The MagTag library was built upon the MatrixPortal library, but was designed around the ePaper display, low power usage, and the new ESP32-S2. While it started as a standalone library, it was designed with the intention of splitting the library up into a base library and the main library which piggyback's on top of the base library. The base library was named PortalBase which is split up into 3 components. The main base, the GraphicsBase, and the NetworkBase. In the diagram, you can see these components represented in blue.
FakeRequests became its own library, so that is now part of the Lower Level Dependencies in the hierarchy diagram.
Here is the way it is logically laid out with dependencies. The MagTag library is comprised of the top layer, the Peripherals, Network, and Graphics layers, and the WiFi layer in the diagram.
There are three main branches of dependencies related to Network Functionality, Graphics functionality, and Peripherals. The MagTag library ties them both together and allows easier coding, but at the cost of more memory usage and less control. We'll go through each of the classes starting from the bottom and working our way up the diagram starting with the Network branch.
The network branch contains all of the functionality related to connecting to the internet and retrieving data. You will want to use this branch if your project need to retrieve any data that is not stored on the device itself.
The WiFi module is responsible for initializing the hardware libraries and controlling the status NeoPixel colors. The main purpose of this library is to abstract away from the specific WiFi implementation so that PortalBase can be used both with boards with an external WiFi controller and boards with a built-in controller. This layer really wasn't intended to be used directly, but you would want to use this library if you only wanted to handle the automatic initialization of hardware and connection to WiFi and didn't need any other functionality.
The network module has many convenience functions for making network calls. It handles a lot of things from automatically establishing the connection to getting the time from the internet, to getting data at certain URLs. This is one of the largest of the modules as there is a lot of functionality packed into this. This is built on top of NetworkBase and initializes the WiFi module and anything else specific to the MagTag device.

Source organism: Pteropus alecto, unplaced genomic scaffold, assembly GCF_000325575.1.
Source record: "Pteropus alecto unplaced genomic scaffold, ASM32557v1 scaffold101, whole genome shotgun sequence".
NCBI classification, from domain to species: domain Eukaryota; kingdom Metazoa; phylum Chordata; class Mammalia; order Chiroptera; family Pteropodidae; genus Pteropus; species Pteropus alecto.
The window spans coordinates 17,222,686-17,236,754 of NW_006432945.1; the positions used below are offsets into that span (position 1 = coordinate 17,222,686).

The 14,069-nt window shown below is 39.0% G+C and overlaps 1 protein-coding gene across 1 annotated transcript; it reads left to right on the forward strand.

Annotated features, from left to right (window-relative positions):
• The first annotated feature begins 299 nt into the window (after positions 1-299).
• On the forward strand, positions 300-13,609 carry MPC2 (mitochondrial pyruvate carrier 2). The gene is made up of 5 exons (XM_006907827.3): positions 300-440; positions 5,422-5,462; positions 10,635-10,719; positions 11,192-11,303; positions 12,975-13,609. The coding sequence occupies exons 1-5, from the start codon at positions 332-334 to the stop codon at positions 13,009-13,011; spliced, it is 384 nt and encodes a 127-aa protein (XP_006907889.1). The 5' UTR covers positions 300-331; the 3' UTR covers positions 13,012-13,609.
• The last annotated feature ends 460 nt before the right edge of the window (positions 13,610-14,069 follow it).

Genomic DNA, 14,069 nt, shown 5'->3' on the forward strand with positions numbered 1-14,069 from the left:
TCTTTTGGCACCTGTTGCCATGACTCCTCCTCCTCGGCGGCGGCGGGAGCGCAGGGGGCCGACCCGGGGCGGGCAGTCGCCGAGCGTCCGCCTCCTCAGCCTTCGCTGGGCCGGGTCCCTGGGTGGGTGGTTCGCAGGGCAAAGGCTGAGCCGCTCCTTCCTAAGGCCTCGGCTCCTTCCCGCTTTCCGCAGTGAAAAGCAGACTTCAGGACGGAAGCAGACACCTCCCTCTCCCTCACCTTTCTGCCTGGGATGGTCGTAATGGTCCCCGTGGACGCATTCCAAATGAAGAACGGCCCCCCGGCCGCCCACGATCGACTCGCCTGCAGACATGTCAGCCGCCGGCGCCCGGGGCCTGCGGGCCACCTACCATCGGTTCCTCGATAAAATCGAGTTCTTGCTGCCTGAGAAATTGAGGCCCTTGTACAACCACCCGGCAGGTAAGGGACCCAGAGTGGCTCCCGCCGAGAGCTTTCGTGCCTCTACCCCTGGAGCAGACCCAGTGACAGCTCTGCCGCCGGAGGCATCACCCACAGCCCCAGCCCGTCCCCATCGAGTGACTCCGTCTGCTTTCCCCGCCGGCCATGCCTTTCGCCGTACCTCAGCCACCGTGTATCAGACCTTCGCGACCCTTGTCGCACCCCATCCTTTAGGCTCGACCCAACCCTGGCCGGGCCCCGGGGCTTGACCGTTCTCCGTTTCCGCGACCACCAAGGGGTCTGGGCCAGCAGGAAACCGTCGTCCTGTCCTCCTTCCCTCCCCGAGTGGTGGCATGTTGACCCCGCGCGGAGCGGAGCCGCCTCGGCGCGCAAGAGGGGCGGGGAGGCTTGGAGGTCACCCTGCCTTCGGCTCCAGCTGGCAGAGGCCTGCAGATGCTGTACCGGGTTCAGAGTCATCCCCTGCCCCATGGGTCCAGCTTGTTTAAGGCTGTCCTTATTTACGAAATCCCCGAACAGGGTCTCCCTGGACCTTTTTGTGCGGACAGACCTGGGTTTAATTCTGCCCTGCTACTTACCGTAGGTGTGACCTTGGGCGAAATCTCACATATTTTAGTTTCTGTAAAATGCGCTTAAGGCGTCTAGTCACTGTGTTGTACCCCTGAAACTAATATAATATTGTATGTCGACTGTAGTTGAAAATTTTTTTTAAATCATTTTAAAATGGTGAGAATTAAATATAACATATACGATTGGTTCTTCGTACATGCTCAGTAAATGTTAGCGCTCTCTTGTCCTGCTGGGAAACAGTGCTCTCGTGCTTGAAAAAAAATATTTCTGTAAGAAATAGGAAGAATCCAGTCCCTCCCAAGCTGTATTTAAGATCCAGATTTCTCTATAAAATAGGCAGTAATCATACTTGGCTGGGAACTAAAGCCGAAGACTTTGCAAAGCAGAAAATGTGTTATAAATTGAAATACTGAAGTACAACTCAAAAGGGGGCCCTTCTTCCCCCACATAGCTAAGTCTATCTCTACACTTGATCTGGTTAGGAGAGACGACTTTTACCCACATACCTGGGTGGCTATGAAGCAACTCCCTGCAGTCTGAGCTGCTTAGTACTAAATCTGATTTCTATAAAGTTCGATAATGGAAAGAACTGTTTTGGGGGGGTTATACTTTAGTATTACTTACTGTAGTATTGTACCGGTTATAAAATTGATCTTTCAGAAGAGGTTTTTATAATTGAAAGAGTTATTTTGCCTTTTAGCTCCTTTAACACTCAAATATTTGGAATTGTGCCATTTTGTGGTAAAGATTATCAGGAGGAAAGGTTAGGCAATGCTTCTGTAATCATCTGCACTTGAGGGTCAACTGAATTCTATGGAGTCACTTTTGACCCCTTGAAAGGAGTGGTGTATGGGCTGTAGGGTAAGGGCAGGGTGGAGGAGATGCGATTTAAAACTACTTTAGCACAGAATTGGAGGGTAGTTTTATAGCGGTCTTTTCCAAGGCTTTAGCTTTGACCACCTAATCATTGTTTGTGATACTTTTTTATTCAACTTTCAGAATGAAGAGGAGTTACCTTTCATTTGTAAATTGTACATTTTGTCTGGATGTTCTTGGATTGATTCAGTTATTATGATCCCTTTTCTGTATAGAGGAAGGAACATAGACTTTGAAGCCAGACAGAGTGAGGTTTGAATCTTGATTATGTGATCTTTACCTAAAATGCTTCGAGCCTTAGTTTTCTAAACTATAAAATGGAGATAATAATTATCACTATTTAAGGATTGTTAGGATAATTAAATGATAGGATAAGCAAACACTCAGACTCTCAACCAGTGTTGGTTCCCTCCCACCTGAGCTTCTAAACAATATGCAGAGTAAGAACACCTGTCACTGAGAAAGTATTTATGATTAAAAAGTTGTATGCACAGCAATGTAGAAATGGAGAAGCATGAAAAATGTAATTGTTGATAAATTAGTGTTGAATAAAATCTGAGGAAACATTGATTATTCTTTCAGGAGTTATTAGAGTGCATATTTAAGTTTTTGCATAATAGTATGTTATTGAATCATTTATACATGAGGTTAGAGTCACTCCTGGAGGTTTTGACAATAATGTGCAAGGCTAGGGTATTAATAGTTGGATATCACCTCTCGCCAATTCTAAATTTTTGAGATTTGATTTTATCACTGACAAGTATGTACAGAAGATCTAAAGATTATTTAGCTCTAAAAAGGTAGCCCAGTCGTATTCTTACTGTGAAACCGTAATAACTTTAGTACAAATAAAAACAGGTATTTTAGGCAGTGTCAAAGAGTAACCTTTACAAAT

This branch is a lot lighter than the Network Branch because so much of the functionality is built into CircuitPython and displayio.
Most of the functionality is part of GraphicsBase. This module contains some convenience functions such as setting the background to a color or image and displaying a QR code. The portion of the Graphics that is part of the MagTag library includes some graphics functionality specific to the eInk display.
This branch is kind of a catch-all of specific board hardware. For the MagTag library, this includes the onboard NeoPixels, buttons, and audio. This library automatically initializes the hardware to make it easier to use it in your scripts. For audio, it will enable and disable the speaker automatically when you play tones. We decided not to automatically disable the NeoPixels so that you could have all the functionality of the NeoPixel library and be able to set the colors differently or even have some of them off.
The MagTag module is top level module and will handle initializing everything below it. Using this module is very similar to using the MatrixPortal library. The main differences are the peripherals library is new and the display should be refreshed as needed.
Another new feature is the use of the low power modes. By placing the board into deep sleep, the script will exit and a timer will be set so that it restarts the script when it wakes up. For light sleep, it uses a bit more power, but it will resume in the middle of the script. This allows the board to go a long time between charges.